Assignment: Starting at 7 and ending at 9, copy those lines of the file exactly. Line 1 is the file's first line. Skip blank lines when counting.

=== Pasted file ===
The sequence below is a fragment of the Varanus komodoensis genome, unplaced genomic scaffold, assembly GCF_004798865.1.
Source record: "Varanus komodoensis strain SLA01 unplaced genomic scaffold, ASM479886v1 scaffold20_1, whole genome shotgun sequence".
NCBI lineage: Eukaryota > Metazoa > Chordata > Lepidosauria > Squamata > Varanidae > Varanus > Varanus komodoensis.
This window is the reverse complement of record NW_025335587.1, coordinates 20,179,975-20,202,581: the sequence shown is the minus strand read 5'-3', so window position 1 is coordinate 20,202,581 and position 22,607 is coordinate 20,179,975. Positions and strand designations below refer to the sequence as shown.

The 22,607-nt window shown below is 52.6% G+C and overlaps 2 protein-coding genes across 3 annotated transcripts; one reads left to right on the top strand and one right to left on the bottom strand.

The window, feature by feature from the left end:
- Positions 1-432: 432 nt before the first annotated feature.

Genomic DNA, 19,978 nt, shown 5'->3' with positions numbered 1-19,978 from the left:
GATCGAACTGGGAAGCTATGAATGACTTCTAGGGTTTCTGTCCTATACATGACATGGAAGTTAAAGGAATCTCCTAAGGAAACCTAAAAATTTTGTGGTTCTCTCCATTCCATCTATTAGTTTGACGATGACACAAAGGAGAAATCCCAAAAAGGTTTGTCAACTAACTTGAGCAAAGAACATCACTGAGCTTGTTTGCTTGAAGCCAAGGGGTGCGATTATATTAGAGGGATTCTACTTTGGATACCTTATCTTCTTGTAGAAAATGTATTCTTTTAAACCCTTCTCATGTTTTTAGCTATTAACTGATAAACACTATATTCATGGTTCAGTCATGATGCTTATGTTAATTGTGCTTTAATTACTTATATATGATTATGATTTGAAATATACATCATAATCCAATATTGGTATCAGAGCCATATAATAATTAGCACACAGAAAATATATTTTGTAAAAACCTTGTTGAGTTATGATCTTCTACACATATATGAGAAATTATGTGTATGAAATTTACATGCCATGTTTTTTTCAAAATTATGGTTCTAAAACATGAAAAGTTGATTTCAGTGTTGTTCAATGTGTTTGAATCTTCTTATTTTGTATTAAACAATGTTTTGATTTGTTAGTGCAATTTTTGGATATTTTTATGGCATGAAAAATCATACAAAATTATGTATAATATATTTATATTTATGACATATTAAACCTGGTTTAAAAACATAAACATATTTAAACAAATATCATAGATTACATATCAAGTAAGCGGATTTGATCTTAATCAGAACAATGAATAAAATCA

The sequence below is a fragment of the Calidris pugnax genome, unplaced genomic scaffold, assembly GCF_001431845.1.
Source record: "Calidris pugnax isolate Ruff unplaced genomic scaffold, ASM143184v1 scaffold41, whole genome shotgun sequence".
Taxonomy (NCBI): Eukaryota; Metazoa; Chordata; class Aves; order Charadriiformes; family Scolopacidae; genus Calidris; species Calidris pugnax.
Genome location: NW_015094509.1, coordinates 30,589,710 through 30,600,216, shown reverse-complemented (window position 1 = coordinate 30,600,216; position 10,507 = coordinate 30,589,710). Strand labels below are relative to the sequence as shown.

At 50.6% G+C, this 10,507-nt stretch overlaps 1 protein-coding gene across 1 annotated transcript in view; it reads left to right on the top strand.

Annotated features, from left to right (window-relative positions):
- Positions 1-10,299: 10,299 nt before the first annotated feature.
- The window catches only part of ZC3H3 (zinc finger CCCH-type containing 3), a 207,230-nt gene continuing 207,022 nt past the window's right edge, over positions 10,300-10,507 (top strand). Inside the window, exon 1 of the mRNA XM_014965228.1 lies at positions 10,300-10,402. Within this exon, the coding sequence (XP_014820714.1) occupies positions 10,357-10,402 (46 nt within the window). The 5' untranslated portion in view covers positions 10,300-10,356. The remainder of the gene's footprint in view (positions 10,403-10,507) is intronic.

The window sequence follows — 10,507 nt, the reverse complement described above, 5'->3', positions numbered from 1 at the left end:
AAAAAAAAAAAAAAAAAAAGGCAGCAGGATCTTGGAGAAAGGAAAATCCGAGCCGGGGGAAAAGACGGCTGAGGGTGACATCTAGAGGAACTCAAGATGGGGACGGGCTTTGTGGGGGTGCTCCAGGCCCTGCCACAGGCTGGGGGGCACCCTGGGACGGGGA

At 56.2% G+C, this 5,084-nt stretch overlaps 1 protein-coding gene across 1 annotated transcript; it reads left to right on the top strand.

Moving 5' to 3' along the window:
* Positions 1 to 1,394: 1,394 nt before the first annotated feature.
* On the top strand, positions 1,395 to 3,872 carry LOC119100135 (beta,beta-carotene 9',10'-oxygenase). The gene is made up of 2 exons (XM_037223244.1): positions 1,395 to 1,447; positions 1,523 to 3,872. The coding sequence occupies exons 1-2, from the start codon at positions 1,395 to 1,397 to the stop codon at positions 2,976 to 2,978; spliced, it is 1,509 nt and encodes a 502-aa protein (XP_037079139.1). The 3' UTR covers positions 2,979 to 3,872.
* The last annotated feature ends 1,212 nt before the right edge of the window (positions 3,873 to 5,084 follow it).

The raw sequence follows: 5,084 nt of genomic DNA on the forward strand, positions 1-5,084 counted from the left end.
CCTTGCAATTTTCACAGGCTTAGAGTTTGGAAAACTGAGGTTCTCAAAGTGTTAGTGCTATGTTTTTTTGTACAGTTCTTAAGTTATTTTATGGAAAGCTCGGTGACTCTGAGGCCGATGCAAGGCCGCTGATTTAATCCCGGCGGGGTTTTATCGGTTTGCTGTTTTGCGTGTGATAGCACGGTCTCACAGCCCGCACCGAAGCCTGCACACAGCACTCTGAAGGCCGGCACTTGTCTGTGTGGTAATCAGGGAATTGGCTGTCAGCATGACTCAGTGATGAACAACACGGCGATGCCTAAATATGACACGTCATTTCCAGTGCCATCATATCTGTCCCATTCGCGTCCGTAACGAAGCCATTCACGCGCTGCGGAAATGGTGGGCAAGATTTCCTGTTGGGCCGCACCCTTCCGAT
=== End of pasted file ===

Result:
- Positions 1-432: 432 nt before the first annotated feature.

Genomic DNA, 19,978 nt, shown 5'->3' with positions numbered 1-19,978 from the left:
GATCGAACTGGGAAGCTATGAATGACTTCTAGGGTTTCTGTCCTATACATGACATGGAAGTTAAAGGAATCTCCTAAGGAAACCTAAAAATTTTGTGGTTCTCTCCATTCCATCTATTAGTTTGACGATGACACAAAGGAGAAATCCCAAAAAGGTTTGTCAACTAACTTGAGCAAAGAACATCACTGAGCTTGTTTGCTTGAAGCCAAGGGGTGCGATTATATTAGAGGGATTCTACTTTGGATACCTTATCTTCTTGTAGAAAATGTATTCTTTTAAACCCTTCTCATGTTTTTAGCTATTAACTGATAAACACTATATTCATGGTTCAGTCATGATGCTTATGTTAATTGTGCTTTAATTACTTATATATGATTATGATTTGAAATATACATCATAATCCAATATTGGTATCAGAGCCATATAATAATTAGCACACAGAAAATATATTTTGTAAAAACCTTGTTGAGTTATGATCTTCTACACATATATGAGAAATTATGTGTATGAAATTTACATGCCATGTTTTTTTCAAAATTATGGTTCTAAAACATGAAAAGTTGATTTCAGTGTTGTTCAATGTGTTTGAATCTTCTTATTTTGTATTAAACAATGTTTTGATTTGTTAGTGCAATTTTTGGATATTTTTATGGCATGAAAAATCATACAAAATTATGTATAATATATTTATATTTATGACATATTAAACCTGGTTTAAAAACATAAACATATTTAAACAAATATCATAGATTACATATCAAGTAAGCGGATTTGATCTTAATCAGAACAATGAATAAAATCA